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ROBIN CORPORATION v. BOARD SUPERVISORS LOWER PAXTON TOWNSHIP (02/11/75)

decided: February 11, 1975.

ROBIN CORPORATION, APPELLANT,
v.
BOARD OF SUPERVISORS OF LOWER PAXTON TOWNSHIP, APPELLEE



Appeal from the Order of the Court of Common Pleas of Dauphin County in case of Robin Corporation v. Board of Supervisors of Lower Paxton Township, No. 1128 June Term, 1973.

COUNSEL

Bruce E. Cooper, with him Cooper, Friedman & Butler, for appellant.

Thomas L. Wenger, with him Richard H. Wix and Wix and Wenger, for appellee.

President Judge Bowman and Judges Crumlish, Jr., Kramer, Wilkinson, Jr., Mencer, Rogers and Blatt. Opinion by Judge Kramer. Concurring Opinion by Judge Crumlish, Jr.

Author: Kramer

[ 17 Pa. Commw. Page 388]

This is an appeal filed by Robin Corporation (Robin) from an order of the Court of Common Pleas of Dauphin County, dated February 10, 1974, denying an appeal of Robin from the refusal of the Lower Paxton Township Board of Supervisors (Township) to amend its zoning ordinance under the provisions of Sections 609.1 and 1004 of the Pennsylvania Municipalities Planning Code (MPC), Act of July 31, 1968, P.L. 805, as amended, 53 P.S. §§ 10609.1 and 11004.

In 1966, a predecessor corporation, owned and operated by the same people who own and operate Robin, entered into an agreement to purchase approximately 10 acres of land located in the Township, of which approximately three acres were zoned R-2, permitting apartment house usage, and the balance of which was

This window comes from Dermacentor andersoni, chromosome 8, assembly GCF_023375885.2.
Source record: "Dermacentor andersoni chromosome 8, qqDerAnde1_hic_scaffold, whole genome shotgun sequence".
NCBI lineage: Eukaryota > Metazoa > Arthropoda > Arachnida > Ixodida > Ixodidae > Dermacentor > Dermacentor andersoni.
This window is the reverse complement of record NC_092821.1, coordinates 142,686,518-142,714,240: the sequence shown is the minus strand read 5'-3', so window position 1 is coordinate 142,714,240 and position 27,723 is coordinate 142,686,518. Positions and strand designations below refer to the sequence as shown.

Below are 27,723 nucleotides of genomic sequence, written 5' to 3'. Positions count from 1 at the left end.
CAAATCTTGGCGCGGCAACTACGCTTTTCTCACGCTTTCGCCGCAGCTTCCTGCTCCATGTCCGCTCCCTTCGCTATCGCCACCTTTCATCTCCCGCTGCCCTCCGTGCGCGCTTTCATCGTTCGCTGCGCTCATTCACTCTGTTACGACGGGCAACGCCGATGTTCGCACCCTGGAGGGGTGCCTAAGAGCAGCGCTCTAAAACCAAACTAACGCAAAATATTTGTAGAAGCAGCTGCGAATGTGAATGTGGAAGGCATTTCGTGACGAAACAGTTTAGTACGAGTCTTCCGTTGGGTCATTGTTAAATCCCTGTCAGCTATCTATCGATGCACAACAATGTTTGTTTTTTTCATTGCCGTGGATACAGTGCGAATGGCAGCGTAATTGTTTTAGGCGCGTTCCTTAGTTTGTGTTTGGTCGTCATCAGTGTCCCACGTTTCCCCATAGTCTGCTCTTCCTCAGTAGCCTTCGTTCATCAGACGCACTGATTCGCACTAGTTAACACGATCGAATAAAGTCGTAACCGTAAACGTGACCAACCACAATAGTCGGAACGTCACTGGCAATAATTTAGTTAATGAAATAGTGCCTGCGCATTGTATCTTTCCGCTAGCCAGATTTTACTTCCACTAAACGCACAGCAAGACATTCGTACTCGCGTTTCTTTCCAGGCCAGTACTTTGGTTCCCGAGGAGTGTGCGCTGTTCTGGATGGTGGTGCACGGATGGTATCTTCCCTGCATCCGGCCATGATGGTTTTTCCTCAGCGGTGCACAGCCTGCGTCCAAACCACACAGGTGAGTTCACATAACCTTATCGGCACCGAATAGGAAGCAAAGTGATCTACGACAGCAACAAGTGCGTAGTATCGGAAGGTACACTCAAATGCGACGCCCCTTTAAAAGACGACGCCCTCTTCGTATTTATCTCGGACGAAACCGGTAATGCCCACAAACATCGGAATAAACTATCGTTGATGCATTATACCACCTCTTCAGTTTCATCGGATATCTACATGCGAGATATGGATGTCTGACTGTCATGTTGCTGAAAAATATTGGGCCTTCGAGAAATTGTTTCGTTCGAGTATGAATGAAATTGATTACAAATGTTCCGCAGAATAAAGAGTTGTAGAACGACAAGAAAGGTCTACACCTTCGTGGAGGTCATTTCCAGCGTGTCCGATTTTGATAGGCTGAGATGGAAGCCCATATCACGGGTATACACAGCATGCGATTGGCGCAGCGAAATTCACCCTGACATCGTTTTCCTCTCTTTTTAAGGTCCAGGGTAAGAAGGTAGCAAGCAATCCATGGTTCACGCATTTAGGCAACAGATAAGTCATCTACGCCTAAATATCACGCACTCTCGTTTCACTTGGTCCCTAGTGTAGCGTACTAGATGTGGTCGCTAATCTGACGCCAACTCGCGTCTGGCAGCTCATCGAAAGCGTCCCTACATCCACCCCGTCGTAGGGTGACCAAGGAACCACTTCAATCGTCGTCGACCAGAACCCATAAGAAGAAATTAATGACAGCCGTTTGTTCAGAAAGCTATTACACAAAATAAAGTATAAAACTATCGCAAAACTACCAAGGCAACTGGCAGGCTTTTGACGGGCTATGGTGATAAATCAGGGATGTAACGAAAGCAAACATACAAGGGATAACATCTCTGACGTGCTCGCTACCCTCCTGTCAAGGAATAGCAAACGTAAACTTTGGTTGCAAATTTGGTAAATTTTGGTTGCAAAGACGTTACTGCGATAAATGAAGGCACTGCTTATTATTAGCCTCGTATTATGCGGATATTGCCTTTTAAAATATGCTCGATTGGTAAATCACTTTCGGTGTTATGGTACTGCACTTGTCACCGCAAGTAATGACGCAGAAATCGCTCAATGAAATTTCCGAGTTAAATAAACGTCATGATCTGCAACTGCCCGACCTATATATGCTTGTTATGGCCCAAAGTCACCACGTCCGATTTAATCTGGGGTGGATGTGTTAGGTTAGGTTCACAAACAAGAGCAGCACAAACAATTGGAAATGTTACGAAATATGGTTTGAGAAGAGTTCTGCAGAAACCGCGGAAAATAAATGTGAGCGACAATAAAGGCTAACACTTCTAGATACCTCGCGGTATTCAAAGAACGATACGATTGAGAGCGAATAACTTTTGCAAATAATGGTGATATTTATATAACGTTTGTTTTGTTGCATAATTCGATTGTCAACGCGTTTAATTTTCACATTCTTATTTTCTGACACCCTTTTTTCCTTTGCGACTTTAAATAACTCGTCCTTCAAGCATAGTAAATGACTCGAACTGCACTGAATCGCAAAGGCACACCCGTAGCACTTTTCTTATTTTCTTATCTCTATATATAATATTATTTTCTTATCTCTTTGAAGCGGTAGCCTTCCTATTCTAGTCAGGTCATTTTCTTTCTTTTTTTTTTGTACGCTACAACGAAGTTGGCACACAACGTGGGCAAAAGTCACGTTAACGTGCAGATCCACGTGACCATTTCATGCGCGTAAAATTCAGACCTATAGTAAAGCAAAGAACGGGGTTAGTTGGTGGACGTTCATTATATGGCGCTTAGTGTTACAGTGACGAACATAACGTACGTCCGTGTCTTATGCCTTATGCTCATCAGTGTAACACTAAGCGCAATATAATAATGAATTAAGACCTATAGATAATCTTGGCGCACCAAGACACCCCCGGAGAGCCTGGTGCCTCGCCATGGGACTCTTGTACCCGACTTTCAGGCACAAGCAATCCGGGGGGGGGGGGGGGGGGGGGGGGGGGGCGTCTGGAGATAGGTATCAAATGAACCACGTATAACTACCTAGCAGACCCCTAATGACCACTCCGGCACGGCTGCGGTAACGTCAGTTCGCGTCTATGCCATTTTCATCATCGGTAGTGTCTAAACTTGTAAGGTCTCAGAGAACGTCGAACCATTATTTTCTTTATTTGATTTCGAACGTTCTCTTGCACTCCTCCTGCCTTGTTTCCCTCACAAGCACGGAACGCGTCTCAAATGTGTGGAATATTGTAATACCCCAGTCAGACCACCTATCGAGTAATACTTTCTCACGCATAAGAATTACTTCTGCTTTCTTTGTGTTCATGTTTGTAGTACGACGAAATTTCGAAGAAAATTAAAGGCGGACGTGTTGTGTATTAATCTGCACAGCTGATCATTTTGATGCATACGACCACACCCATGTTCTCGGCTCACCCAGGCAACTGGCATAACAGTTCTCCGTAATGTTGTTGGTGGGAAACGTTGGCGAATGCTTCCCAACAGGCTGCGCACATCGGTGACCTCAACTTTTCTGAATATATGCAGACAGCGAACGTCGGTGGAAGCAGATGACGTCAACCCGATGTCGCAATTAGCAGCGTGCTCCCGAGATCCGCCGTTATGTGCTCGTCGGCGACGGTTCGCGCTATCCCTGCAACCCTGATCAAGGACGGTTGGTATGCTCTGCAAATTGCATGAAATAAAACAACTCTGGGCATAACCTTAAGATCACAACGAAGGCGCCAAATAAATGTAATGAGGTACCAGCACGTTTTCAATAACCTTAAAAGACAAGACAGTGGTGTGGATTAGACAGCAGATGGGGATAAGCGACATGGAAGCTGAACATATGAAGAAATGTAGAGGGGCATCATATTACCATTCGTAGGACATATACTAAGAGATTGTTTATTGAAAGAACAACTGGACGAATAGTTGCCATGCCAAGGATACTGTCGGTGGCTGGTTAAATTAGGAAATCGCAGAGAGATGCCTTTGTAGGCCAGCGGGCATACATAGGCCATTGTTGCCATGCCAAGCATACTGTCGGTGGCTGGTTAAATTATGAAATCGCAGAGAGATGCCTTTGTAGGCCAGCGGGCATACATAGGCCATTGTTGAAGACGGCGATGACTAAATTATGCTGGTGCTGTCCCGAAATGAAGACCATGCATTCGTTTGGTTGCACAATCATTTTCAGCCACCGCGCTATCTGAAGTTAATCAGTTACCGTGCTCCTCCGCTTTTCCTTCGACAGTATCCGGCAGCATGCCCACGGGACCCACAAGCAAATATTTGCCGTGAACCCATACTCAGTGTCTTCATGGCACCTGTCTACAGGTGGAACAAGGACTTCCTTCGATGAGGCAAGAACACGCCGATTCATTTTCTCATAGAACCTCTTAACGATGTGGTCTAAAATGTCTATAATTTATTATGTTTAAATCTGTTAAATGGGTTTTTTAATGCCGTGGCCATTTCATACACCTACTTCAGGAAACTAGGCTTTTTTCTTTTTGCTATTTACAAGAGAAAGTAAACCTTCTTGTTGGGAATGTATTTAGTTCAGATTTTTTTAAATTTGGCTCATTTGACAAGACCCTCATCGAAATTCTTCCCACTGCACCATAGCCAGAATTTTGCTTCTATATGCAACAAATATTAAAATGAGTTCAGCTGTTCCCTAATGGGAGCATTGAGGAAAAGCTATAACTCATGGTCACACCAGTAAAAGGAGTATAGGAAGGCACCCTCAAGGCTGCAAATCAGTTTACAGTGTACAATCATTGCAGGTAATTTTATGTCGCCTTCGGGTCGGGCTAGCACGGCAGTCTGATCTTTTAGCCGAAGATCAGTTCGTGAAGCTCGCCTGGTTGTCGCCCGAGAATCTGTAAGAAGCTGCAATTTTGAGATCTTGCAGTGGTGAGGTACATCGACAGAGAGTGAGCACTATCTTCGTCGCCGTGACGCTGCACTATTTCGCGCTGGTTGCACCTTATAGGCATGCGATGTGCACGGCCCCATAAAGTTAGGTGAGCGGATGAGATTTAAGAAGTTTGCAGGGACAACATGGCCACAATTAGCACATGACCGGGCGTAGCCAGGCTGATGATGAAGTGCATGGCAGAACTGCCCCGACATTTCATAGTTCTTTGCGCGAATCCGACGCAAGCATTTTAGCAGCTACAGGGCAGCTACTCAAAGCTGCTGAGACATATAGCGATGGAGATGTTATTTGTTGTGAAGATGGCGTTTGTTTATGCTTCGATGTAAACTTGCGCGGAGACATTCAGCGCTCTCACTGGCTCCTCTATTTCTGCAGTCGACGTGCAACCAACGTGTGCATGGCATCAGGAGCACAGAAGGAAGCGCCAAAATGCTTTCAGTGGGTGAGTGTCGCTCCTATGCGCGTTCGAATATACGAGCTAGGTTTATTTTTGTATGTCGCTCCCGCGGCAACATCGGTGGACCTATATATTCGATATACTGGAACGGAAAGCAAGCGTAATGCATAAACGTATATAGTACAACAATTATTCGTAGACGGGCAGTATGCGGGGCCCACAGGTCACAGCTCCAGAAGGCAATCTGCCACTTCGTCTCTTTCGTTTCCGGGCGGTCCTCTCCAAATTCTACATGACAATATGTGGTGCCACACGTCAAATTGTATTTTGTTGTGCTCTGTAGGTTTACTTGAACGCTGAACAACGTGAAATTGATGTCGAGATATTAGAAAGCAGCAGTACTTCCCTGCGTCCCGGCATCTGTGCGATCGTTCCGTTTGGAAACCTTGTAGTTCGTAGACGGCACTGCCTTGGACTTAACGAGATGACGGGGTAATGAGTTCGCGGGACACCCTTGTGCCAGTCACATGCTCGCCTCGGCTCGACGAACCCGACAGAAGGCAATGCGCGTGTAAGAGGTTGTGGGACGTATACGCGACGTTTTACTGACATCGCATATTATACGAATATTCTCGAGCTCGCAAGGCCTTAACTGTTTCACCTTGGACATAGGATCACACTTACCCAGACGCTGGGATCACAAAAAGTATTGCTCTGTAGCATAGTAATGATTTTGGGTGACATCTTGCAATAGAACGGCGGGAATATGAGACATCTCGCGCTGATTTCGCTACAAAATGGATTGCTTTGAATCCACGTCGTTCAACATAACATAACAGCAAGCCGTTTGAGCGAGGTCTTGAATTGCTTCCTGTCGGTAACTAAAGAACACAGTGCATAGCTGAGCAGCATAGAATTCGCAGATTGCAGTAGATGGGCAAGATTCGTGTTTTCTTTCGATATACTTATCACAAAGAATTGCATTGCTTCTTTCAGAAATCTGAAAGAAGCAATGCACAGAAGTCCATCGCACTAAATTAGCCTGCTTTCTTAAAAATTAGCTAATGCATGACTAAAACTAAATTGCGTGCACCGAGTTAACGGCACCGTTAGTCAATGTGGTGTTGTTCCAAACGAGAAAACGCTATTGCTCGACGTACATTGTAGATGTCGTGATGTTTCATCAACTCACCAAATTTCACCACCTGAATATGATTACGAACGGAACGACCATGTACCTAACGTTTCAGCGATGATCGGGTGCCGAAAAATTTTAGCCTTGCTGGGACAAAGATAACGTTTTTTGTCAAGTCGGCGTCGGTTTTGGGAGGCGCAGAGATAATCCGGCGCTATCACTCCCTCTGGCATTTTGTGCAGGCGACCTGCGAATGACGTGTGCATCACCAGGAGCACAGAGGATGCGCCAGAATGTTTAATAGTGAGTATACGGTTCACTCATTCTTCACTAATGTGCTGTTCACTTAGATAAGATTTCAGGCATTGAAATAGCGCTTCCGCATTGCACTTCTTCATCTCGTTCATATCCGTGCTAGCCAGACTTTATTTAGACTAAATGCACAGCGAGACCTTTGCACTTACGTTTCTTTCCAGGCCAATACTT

[ 17 Pa. Commw. Page 389]

    zoned R-1,*fn1 which did not permit such usage. Apartment houses were constructed on that portion zoned R-2. In 1970,*fn2 the title to the land was transferred to Robin. The record firmly establishes that at the time this property was acquired by Robin and its predecessor, they fully recognized that the seven acres in question in this case were zoned R-1 and that apartment house usage was not permitted. The record further reveals that the owners of the subject land were aware of the fact that the Township's Planning Commission, and others, had recommended that the subject land be rezoned for R-2 usage, and that the Township's Board of Supervisors had refused to so rezone.

[ 17 Pa. Commw. Page 390]

On December 12, 1972, Robin sent a letter to the Township challenging the constitutionality of the Township's zoning ordinance as it applied to the seven acres Page 390} of Robin zoned R-1, as being confiscatory, requested a curative amendment to rezone the premises R-2, and suggested that, in the event the land was rezoned as suggested, Robin would develop the property into apartment house usage in conformity with the R-2 zoning requirements. It should be noted here that the letter was not accompanied by any "plans or other materials" as required by section 1004 of the MPC, 53 P.S. § 11004.*fn3 It should also be noted that, at the same time, counsel for Robin also submitted a challenge on behalf of John T. Bonitz, the owner of 21.25 acres adjoining the Robin tract. The two cases were consolidated for hearing. Bonitz, however, did not take an appeal from the adverse ruling of the Court, and, therefore, the issues there involved are not before us.

Hearings were held before the Board of Supervisors of the Township, after which the Board issued its adjudication containing detailed findings of fact, discussion and a conclusion of law that Robin had "failed to sustain its burden of showing the necessity of a rezoning of its land." Both Robin and Bonitz took an appeal to the lower court, which received no additional testimony or evidence. The court below dismissed the appeal of Robin for the reasons that Robin was fully aware of the zoning of the subject tract at the time it acquired title, that the record submitted to the court substantiated the findings of the Board that the property could be used for some of the ...


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